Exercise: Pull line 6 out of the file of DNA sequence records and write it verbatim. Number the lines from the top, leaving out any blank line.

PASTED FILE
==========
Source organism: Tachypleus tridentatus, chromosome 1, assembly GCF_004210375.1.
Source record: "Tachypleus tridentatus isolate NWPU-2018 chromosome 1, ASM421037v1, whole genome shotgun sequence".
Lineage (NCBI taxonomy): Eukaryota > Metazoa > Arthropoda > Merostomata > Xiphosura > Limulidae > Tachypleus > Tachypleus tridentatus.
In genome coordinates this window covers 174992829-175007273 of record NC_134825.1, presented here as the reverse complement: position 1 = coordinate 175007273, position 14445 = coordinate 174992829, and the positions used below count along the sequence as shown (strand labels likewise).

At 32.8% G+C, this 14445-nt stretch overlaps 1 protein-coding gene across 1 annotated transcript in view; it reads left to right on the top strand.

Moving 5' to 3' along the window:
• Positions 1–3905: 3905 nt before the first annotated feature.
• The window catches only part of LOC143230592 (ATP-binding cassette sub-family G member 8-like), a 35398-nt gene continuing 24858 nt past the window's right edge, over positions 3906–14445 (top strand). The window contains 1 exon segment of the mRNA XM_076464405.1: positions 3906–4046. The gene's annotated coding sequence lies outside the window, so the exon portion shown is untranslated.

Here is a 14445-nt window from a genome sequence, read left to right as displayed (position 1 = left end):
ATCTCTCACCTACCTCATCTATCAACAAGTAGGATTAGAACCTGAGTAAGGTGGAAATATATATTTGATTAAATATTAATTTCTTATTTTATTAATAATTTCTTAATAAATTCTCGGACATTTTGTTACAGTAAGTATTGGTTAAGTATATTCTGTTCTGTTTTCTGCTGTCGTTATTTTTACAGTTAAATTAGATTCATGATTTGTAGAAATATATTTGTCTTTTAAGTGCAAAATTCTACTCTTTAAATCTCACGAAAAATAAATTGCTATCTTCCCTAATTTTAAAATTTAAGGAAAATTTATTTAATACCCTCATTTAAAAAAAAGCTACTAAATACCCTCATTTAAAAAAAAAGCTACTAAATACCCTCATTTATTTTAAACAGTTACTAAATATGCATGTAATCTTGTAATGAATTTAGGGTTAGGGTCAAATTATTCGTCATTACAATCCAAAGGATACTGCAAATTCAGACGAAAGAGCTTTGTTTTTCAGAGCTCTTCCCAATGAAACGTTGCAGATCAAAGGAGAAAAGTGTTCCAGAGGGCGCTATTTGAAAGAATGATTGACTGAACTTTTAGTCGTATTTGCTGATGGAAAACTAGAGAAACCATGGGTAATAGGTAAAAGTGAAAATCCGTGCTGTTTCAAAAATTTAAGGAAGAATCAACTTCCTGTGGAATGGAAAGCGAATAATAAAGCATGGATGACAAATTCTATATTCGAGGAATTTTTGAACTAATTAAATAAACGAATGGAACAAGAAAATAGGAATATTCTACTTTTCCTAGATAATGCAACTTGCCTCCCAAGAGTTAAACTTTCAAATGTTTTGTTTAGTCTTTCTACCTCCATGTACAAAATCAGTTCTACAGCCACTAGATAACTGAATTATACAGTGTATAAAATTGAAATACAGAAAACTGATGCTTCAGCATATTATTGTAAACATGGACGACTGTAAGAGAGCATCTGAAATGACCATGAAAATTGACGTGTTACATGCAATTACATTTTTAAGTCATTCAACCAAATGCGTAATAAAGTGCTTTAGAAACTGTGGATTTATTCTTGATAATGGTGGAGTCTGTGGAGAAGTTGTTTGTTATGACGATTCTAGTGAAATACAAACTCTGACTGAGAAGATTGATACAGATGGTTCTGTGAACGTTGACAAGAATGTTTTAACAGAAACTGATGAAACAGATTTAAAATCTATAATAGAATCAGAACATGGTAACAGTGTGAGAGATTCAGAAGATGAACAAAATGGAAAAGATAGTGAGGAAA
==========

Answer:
Moving 5' to 3' along the window: